Wednesday, November 12, 2014

Mary of Nazareth (Ignatius Press)

Mary of Nazareth starts off in a startling fashion. A band of marauders with a group of dogs is going through a small town and capturing all the young girls. Anna and Joachim hear them coming and manage to hide Mary from the men. The dogs, however, are sniffing around and miraculously are unable to find Mary. This is the first hint of one of the underlying themes in the movie - Mary is special. What about the captured girls? They are lined up and inspected by a woman, Herod's wife. She is looking for the one who is to give birth to the Messiah, and wants to kill her. This and other scenes, like Mary taken to the Temple to live were inspired by the writings of Blessed Anne Catherine Emmerich. It therefore became clear early on that this movie will be a mixture of Scripture, tradition, and creative license.

Fast forward about a decade, maybe two, and we see Mary back home with her parents. Joseph has come to ask Mary to be his wife. They could have went with one of two traditions regarding Joseph. They could have made him an older widower with children from his first wife (my preference). Or they could have went with Joseph who was slightly older than Mary, never married, and remained a virgin his whole life like Mary. They chose the latter. In the first scenes with Joseph, we see him seek the permission of Joachim to talk to Mary and Joachim blows him off. Anna, however, says to go and talk to Mary. This seems out of place given that time, but it made for a "cute scene."  I'm not entirely sure how I felt about the interaction between Mary and Joseph. It was a bit flirty, and just felt like they reduced it to some superficial love story.

The movie continues on with scenes we are familiar with from the Bible. There is the Annunciation, Mary's visit to Elizabeth, etc. The director takes creative license with the story and embellishes the facts, like Joseph getting FURIOUS with Mary for her pregnancy, and Joseph giving up on Mary for what seems like a long time. It was puzzling to me why Mary's parents refused to believe that Elizabeth was pregnant in her old age or the manner in which Mary became pregnant with Jesus. For starters, Anne and Joachim were supposed to be barren as well, so why should it be puzzling that Elizabeth became pregnant. Secondly, her parents said early on in the movie that Mary was special, so why change that all of a sudden? It doesn't fit with the storyline. I'm sure Mary felt some level of ostracization, as was portrayed in the movie, but she shouldn't have felt judged by her parents.

There are parts of this movie that seemed forced and reaching for an emotional moment, and there are parts that leave you raw after viewing them. The scene of the slaying of the Holy Innocents ripped my heart out, and it caused me to really stop and think about those poor mothers and fathers back then whose children died at the hands of Herod. The rest of the movie is a mixture of Bible, tradition, and creative license. We see Jesus as a child get hurt and bleed, which was nice as it's foolish to think that Jesus never got hurt or bled. We see Jesus as an adult performing miracles, preaching, and ultimately dying on the Cross. The final scene of the movie has Mary telling the Apostles about how Jesus disappeared in the Temple for three days, and how she didn't understand at the time, but did now. Mary Magdalene then comes in to tell them that Jesus is risen, and the Apostles run off to see. The move then ends with one last scene of Mary and Jesus, Mother and Son.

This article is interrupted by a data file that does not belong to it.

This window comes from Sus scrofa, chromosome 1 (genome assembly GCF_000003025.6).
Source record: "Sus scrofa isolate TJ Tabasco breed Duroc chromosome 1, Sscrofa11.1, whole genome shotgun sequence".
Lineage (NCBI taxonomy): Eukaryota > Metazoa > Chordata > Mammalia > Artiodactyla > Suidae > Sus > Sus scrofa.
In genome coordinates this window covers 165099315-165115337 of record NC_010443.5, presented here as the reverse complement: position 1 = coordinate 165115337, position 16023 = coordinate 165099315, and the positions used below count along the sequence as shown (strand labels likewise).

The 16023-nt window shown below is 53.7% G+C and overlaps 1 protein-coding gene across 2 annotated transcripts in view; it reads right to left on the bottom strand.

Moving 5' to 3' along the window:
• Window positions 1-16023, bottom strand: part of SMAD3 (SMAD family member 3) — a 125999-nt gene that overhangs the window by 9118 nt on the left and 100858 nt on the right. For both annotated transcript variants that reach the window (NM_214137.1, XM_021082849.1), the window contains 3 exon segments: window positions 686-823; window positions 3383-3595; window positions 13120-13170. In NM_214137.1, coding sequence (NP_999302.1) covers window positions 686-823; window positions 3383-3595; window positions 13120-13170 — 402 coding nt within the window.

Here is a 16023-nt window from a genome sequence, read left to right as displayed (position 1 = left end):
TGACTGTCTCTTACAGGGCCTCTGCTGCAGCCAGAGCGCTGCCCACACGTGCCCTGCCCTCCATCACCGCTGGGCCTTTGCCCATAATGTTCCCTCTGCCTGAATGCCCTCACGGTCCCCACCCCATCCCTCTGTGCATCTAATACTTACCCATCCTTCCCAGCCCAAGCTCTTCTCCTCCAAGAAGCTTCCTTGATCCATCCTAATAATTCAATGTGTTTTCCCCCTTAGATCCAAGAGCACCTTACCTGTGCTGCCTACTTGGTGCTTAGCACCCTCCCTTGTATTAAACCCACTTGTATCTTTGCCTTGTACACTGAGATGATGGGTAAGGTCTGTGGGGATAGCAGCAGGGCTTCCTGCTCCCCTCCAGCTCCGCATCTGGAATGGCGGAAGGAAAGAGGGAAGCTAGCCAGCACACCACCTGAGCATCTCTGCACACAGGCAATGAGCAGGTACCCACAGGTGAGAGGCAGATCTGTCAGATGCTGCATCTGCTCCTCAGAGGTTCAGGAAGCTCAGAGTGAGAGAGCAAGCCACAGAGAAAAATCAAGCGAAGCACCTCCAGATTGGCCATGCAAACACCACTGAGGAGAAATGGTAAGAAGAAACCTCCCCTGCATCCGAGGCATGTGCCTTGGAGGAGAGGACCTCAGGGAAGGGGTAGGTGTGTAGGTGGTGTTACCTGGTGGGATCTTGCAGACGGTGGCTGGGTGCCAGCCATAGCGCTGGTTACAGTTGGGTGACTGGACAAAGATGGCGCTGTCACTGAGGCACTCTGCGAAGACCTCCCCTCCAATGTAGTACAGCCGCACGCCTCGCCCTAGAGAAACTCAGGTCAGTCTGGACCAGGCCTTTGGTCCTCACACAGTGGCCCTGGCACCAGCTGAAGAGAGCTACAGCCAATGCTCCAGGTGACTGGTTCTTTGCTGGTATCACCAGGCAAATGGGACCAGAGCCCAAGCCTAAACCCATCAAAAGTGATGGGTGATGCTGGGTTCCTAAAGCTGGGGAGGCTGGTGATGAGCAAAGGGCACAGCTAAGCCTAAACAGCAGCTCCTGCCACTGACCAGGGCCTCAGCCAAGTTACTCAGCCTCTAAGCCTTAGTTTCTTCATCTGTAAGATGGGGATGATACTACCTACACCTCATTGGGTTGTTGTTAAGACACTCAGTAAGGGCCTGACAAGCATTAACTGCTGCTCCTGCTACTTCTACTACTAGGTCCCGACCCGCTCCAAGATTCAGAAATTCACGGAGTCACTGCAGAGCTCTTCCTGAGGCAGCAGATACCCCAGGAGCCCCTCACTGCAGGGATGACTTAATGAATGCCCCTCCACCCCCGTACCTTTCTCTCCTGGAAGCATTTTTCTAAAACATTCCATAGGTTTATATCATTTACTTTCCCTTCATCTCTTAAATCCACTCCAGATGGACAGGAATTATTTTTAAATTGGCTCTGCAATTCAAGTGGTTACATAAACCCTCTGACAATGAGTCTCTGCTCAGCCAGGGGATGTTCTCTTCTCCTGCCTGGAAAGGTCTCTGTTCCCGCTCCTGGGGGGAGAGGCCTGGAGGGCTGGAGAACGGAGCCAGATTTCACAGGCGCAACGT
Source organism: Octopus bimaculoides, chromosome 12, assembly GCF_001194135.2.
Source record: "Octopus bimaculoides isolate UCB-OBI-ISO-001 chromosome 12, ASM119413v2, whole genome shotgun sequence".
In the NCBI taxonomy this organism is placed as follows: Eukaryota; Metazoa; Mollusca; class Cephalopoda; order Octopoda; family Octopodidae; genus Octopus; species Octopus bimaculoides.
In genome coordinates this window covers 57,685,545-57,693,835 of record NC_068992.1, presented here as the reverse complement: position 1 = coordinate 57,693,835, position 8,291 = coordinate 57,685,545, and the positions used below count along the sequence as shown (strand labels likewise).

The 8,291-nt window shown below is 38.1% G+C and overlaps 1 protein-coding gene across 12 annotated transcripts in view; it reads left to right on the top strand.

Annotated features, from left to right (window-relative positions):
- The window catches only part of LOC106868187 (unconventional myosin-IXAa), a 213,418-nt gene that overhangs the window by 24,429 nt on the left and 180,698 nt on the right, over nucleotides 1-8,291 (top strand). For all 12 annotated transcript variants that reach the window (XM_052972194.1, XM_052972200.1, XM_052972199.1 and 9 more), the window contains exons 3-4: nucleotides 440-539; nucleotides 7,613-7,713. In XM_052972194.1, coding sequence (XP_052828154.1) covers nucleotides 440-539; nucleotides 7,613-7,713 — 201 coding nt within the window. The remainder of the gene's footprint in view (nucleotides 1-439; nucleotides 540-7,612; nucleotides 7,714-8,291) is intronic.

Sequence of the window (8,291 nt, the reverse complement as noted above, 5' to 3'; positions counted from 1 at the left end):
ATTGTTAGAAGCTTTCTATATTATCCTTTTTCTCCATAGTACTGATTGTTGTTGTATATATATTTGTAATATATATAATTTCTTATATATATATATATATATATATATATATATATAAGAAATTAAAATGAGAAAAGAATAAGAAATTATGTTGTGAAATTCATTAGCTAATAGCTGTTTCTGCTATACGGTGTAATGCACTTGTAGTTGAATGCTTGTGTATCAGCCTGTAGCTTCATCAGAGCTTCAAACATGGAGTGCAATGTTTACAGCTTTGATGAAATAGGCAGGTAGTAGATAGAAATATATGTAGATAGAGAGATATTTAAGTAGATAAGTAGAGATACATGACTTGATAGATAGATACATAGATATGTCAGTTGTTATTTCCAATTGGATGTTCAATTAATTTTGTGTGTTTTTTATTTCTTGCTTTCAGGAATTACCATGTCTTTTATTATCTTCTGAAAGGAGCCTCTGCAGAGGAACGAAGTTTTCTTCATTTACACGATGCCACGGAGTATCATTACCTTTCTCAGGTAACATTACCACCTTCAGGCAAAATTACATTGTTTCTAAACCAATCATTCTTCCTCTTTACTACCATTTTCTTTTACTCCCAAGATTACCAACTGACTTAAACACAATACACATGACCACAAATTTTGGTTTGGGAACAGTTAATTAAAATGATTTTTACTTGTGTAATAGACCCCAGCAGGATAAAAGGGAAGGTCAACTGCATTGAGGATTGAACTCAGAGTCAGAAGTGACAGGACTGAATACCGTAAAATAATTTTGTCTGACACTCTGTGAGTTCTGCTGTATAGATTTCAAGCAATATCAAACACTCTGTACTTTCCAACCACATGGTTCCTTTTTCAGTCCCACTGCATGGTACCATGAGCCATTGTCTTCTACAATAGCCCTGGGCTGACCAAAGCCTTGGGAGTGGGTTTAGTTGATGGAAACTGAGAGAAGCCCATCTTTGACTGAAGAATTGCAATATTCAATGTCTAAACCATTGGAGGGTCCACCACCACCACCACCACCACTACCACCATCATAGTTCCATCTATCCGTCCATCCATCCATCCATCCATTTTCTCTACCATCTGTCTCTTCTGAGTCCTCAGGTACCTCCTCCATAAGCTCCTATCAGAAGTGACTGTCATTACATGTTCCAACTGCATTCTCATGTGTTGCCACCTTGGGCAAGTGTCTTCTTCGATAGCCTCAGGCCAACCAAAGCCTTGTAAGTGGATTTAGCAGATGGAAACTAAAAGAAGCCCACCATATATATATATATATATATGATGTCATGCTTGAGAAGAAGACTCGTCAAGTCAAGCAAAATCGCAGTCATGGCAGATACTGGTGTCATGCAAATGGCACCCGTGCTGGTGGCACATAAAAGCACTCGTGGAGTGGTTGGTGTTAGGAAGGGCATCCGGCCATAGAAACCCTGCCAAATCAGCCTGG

As I expected beforehand, I have very mixed feelings regarding this movie. There were times I wanted to scream at the screen, and say, "That's not accurate!" or, "Joseph would have never acted like that!" There were other times I was in awe of how the scene captured the human experiences Mary endured while on this Earth. I waffled between giving this movie a 3.5 or a 4 and ultimately decided on a 4 for one very important reason - the message of this movie. That message is that Mary, greatest Saint ever, wants none of the attention on her and wants it all on her Son. She is there to lead us to Jesus, not the other way around.

This movie was provided to me for free by Carmel Communications in exchange for an honest review. Be sure to check out the corresponding book, Mary of Nazareth: The Life of Our Lady in Pictures. Also, EXCITING NEWS, the actress who played Mary, Alissa Jung, will be visiting 5 cities in North America starting November 15th to promote the movie and blog. The schedule can be found here. Unfortunately, I don't live near any of the cities, but if you are lucky enough to, stop by and see her!